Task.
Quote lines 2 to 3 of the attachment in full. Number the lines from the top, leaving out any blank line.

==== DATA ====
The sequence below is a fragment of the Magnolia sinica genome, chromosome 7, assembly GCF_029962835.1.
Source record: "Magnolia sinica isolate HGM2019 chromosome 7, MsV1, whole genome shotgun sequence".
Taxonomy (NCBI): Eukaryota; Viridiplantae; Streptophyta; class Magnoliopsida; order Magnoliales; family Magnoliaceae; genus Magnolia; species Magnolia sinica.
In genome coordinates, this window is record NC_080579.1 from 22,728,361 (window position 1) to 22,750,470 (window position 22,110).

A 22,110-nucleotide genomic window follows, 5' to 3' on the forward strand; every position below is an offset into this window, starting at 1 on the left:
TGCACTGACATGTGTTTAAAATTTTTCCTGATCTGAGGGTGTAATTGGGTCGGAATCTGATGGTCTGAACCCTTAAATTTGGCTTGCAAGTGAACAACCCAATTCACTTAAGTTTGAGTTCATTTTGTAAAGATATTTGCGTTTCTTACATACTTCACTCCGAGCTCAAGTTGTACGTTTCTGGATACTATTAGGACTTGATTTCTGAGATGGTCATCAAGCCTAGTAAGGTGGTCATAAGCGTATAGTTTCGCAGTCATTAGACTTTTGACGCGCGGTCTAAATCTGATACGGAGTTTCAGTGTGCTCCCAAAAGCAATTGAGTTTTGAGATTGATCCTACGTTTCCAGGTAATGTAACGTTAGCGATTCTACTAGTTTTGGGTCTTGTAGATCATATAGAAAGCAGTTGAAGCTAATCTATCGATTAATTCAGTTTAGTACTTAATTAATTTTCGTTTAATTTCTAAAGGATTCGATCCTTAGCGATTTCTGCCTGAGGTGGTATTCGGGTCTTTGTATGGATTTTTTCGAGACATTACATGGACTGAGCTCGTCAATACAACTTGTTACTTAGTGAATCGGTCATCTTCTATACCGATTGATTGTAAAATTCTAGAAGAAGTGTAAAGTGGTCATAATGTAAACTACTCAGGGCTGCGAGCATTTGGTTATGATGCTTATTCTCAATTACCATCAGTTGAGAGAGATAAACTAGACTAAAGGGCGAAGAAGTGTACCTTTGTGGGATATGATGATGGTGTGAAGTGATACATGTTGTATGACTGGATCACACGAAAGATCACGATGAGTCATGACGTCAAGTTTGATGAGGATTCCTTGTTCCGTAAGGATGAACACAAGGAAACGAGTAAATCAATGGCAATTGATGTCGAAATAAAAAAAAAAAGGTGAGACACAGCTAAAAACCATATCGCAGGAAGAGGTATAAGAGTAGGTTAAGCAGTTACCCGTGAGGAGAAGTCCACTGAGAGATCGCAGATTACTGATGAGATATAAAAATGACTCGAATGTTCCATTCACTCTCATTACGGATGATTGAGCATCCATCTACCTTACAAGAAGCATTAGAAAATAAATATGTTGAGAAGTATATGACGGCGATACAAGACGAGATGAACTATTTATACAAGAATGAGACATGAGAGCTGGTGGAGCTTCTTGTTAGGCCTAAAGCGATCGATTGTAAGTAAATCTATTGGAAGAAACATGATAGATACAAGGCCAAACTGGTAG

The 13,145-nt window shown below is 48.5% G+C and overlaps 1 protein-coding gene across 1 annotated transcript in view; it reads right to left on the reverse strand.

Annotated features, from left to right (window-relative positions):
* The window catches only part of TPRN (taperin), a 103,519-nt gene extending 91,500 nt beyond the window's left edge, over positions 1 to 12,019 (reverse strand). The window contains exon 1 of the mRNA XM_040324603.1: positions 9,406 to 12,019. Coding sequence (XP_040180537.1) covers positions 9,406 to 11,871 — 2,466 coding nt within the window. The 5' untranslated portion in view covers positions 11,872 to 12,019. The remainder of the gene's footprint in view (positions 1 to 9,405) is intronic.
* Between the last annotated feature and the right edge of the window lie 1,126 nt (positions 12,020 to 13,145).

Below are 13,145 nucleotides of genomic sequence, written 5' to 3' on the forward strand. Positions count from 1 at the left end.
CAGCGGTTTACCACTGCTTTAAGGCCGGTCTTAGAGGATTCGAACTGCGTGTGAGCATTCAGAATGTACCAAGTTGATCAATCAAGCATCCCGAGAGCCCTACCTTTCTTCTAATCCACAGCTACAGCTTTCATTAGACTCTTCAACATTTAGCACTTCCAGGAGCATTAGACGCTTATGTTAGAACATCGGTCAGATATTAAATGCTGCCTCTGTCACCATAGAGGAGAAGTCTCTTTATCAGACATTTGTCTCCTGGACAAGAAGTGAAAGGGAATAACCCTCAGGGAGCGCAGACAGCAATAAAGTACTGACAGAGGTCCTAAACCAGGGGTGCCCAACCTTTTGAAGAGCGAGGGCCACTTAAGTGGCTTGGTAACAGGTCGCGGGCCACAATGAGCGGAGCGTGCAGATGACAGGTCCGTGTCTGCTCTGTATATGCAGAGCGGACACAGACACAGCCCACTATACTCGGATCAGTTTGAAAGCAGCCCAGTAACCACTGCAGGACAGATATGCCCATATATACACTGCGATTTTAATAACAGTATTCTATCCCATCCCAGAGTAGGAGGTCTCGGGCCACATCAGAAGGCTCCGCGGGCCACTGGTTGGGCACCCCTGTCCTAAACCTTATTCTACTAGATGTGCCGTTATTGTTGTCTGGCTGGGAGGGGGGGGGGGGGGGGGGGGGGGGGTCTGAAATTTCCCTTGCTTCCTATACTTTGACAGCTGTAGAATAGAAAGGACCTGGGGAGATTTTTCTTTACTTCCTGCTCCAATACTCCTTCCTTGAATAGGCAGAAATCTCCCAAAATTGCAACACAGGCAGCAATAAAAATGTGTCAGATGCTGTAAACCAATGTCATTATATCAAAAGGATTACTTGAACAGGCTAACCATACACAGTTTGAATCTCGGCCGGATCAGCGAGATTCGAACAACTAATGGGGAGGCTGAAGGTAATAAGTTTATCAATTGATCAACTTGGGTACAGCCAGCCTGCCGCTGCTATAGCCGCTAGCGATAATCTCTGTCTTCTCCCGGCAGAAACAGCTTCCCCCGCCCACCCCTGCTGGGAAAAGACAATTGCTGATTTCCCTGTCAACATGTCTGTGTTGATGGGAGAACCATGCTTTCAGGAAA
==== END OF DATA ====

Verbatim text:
Source record: "Magnolia sinica isolate HGM2019 chromosome 7, MsV1, whole genome shotgun sequence".
Taxonomy (NCBI): Eukaryota; Viridiplantae; Streptophyta; class Magnoliopsida; order Magnoliales; family Magnoliaceae; genus Magnolia; species Magnolia sinica.